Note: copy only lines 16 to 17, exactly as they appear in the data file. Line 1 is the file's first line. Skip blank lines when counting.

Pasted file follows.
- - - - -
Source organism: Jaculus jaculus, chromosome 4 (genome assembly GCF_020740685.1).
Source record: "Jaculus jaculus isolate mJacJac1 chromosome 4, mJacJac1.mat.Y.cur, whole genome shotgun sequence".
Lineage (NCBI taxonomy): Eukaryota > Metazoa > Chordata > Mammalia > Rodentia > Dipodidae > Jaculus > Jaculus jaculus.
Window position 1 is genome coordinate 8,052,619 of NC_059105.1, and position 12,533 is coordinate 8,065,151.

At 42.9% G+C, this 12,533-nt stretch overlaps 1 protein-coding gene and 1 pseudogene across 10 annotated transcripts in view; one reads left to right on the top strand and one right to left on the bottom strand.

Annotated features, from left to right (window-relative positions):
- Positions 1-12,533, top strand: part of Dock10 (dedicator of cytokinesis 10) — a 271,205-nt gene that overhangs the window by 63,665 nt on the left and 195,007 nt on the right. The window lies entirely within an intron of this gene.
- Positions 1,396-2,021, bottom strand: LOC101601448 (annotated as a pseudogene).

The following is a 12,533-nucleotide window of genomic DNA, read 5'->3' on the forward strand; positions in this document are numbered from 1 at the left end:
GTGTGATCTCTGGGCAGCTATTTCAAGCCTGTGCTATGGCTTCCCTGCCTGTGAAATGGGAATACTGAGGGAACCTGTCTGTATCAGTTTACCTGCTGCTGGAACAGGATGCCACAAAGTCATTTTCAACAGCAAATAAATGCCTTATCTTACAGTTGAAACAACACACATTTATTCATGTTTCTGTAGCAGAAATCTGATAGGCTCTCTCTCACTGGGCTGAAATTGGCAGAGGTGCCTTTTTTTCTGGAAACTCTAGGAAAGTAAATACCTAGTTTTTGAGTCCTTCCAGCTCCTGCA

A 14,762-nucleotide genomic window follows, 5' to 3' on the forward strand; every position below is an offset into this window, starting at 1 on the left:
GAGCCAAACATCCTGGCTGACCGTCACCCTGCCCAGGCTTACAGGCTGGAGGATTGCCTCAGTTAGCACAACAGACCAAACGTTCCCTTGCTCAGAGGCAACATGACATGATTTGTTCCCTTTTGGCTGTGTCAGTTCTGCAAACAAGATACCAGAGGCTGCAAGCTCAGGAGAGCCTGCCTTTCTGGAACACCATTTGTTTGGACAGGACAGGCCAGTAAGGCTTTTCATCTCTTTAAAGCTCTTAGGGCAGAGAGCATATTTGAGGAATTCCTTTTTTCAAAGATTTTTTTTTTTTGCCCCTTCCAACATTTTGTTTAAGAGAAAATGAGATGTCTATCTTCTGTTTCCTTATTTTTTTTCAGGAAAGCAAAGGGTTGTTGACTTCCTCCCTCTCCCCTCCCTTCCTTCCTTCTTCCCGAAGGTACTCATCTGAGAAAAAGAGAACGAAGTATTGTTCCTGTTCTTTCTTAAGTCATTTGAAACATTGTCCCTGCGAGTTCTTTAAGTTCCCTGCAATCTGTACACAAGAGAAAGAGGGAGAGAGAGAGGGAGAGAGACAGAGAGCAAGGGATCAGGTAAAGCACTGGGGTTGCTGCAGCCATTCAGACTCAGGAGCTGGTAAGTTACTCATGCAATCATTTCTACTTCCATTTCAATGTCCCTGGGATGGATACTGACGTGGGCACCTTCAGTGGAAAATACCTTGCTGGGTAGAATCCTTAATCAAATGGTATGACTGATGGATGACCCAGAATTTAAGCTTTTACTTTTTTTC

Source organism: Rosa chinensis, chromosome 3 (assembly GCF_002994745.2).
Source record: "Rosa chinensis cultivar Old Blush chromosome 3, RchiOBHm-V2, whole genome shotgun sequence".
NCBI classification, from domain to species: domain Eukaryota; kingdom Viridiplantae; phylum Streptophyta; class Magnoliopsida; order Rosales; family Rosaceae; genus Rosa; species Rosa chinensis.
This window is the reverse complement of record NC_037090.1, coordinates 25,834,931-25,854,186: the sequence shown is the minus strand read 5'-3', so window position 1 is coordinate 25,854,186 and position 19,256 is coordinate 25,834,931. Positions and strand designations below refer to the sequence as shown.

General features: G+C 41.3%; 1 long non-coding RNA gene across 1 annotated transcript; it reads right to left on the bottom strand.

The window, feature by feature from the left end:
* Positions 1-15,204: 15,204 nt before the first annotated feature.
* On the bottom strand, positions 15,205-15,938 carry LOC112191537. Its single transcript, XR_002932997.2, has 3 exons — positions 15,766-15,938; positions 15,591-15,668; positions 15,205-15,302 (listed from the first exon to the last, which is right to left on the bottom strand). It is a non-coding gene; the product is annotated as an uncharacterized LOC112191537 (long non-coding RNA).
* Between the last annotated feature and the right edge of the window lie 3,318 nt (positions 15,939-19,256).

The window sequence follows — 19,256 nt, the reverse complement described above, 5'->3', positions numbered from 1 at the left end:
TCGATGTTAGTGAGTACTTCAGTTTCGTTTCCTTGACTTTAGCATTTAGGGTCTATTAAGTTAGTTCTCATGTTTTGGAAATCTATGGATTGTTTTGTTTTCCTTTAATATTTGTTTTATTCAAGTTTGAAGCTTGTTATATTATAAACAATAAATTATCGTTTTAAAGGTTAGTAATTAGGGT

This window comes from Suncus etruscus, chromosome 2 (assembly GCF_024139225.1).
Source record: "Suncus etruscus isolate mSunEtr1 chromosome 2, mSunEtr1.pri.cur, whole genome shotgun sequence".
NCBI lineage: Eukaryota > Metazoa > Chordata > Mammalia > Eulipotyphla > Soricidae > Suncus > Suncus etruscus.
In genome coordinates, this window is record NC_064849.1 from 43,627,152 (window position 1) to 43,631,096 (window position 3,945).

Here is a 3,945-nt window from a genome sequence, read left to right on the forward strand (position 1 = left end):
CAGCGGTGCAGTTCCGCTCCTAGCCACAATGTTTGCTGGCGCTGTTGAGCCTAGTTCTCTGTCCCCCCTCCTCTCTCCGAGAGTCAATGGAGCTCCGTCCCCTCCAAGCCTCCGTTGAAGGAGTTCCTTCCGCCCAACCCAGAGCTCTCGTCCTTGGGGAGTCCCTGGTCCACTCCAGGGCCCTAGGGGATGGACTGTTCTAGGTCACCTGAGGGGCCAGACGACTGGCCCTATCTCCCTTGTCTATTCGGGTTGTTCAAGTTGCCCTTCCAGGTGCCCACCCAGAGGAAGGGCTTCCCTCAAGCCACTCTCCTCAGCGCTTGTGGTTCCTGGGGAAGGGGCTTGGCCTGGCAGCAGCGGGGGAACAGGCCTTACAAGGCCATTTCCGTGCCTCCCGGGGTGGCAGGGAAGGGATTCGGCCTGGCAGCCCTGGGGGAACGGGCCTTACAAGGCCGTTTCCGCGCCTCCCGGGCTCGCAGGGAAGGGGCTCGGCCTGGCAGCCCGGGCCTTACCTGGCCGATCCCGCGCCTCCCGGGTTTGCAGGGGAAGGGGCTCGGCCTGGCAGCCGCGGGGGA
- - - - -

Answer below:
This window is the reverse complement of record NC_037090.1, coordinates 25,834,931-25,854,186: the sequence shown is the minus strand read 5'-3', so window position 1 is coordinate 25,854,186 and position 19,256 is coordinate 25,834,931. Positions and strand designations below refer to the sequence as shown.

General features: G+C 41.3%; 1 long non-coding RNA gene across 1 annotated transcript; it reads right to left on the bottom strand.